Sucking, another ride on the horse and Wally World

by Ted Holteen

For a town that prides itself on quality of life, it seems that more and more I hear Durango locals whining about the need to “get out of town” and go someplace else. I must count myself among them, as even I look forward to the occasional jaunt to far-off exotic destinations like Vegas and Denver. I’m claustrophobic, always a good fall-back excuse, and I imagine variations of the affliction play into the wanderlust that has become so prevalent recently. But if ever there was a weekend to just stay put, it’s this one, if for one night only. And I ain’t talkin’ ‘bout the Veterans’ Day parade. (Not that I have anything against veterans, but I just wasn’t talking about that.)

Anyone who attended the October 2004 Supersuckers show at the Abbey will tell you that it was among the finest that ever happened in this land that music otherwise forgot. On Friday night, Armistice Day no less, Eddie Spaghetti and his crew make their second visit to Durango, and those not there will be, as they say, square. You don’t want to be square, and you don’t want to miss this spectacle of country-punk-rock ’n roll. A bit of math for you: as of this writing, there were still some tickets. Only about 300 people will get to see the show, leaving some 89,000 or so on the outside looking in, which is really hard at the Abbey what with no windows and such. So get yours quickly, especially since all the people with any sense are reading this at the same time you are and are already on their way to get theirs. The opening act is something called Danko Jones, and suffice to say that if you miss their set you will have really missed something. Fortunately, they’re loud enough that most residents of La Plata and Montezuma counties should have no trouble hearing everything just fine. They’ll take the stage around 9:30 p.m., with the Supersuckers to follow whenever. Have fun – I have to go out of town.

Now I know some of you are saying to yourself, “But Ted, I’ve never heard the Supersuckers. How do I know they’re everything you say?” For the answer to that question, we return once more to the radio station that plays the songs that make you say, “What the hell is this burned out/rasta/punk/goth/weirdo/hippie playing?” at least four times a day: KDUR. KDUR is the only station in town where you can hear the Suckers, and I trust that someone like, oh, I don’t know, Liggett, is making sure they are in high rotation this week. Many of you may have noticed that KDUR often acts with an ulterior motive that involves them somehow getting money, but on Saturday night they finally give something back to the community from which they’ve taken so much. A few weeks back, the station had one of those on-air fund-raiser things that makes Liggett’s six-figure salary possible and keeps him clad in Armani while he drives up the hill every day in his Hummer splashing mud on hitchhiking students. On Saturday night, anyone who was generous enough to have donated during that time is invited to the Wild Horse Saloon for a thank-you party with Wayward Sons and Rock & Rye. It’s a bluegrass kind of night, and with the bluegrass community intermingling bands the way their Appalachian forefathers intermingled with their sisters and daughters, a whole bunch of regional bands will be represented, and with little to no mental retardation. The two groups include remnants of Stoney Creek Ramblers, The Brown Brothers, The Badly Bent and the Broke Mountain Bluegrass Band. While that may not bode well for the future of the current bands, it should make for a great short-term solution. And for you deadbeats who didn’t make a donation, you can still get in the door for just five bucks. The party starts at 9 p.m.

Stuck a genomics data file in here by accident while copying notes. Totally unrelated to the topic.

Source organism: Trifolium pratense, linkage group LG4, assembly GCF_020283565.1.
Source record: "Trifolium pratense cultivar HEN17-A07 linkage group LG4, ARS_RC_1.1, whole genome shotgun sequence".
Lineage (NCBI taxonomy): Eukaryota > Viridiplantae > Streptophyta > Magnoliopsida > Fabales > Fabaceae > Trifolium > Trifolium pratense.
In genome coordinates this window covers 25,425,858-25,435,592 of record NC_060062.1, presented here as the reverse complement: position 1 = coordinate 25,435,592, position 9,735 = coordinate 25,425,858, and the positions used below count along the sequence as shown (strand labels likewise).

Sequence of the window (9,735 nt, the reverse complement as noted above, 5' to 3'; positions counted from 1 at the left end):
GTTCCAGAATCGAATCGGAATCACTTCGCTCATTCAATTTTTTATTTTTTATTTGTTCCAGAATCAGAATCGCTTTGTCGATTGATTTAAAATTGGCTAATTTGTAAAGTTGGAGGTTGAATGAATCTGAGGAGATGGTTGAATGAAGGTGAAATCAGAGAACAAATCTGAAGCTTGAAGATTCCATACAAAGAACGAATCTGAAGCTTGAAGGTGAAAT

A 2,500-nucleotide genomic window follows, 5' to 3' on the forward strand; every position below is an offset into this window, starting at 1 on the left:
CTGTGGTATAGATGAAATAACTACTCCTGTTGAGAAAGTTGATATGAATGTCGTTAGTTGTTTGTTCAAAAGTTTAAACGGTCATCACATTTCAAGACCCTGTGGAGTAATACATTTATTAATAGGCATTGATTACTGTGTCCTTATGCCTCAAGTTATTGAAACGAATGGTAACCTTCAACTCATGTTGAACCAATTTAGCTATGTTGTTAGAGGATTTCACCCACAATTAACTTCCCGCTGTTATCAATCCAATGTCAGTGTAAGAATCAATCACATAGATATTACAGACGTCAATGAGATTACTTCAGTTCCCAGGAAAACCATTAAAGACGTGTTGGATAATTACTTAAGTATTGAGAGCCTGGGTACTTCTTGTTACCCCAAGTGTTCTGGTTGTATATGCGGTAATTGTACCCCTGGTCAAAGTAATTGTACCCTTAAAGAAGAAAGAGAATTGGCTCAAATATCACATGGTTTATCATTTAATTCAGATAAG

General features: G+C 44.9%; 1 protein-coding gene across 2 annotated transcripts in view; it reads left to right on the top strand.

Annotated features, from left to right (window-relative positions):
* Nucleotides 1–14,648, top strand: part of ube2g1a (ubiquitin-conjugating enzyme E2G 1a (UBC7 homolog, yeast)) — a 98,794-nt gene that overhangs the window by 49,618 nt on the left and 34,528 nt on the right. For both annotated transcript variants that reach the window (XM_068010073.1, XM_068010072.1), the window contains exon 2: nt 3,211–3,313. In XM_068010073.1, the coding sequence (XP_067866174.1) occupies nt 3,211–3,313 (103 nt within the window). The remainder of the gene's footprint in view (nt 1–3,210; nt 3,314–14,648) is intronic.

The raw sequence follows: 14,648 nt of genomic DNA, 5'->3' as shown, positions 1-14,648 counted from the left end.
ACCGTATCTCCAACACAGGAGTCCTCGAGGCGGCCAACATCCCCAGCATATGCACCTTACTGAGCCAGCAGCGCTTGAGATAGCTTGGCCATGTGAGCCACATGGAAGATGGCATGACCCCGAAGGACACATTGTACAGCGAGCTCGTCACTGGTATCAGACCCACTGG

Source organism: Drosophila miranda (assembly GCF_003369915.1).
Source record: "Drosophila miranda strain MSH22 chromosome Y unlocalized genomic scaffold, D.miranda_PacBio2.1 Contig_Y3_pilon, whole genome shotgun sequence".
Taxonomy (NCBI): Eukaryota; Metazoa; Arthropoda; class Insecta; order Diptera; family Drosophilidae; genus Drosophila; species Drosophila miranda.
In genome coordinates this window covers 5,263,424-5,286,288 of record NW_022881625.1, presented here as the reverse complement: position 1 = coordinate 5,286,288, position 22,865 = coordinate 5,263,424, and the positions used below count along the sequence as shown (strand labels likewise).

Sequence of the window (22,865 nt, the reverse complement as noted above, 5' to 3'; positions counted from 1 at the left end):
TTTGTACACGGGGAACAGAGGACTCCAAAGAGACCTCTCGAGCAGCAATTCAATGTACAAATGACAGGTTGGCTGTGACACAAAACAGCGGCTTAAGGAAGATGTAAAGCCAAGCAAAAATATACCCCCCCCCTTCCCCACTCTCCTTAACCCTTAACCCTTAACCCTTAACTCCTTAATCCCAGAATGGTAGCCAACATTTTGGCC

For what it’s worth, I don’t shop at Wal-Mart. Originally, my reasons were lofty. Wal-Mart is an unscrupulous employer, they destroy local businesses, and those blue vests are hideous. With all of the hypocrisy in my life – I support big tobacco by smoking, I wear sweatshop clothing, I put gasoline in my car, I drown puppies – I can no longer cling to those principles, yet I still refuse to shop there. Why? I’m forced to finally admit it’s because I’m an elitist, and I just can’t stand to be surrounded by the peasants and other untouchables that make up that caste of consumers. Plus, I’m sure I’d hate Arkansas if I ever went there. So Wal-Mart makes my list of irrationally perceived enemies, but lo – just when I’m at my lowest, there’s a movie to make everything OK again, and I’m pretty sure you can’t buy the DVD at Wal-Mart. On Wednesday night, Nov. 16, the Abbey Theatre will show once only, “Wal-Mart: The High Cost of Low Prices,” at 7 p.m. This documentary cohesively explains what all the Wal-Mart haters are rarely eloquent enough to relate in conversation, even though we know what we’re thinking and screw you anyway. All the child labor, predatory business practices, sexual discrimination and racist doctrine will be explained in this easy-to-follow film. It’ll have you just begging for a Target on your way out. Oh, and by the way, all proceeds from the screening benefit KDUR.

If you unintentionally missed last week’s opening of the FLC Theatre presentation of “Angels in America – Part I: Millennium Approaches,” this is your last chance to catch it. The play runs Friday and Saturday night at 7:30 p.m., with a Sunday matinee at 2 p.m. With a week under their belt, the cast should be flawless for these closing performances. How’s that for pressure, kids?

I need books. Gimme gimme gimme. Happy birthday, Pop. •



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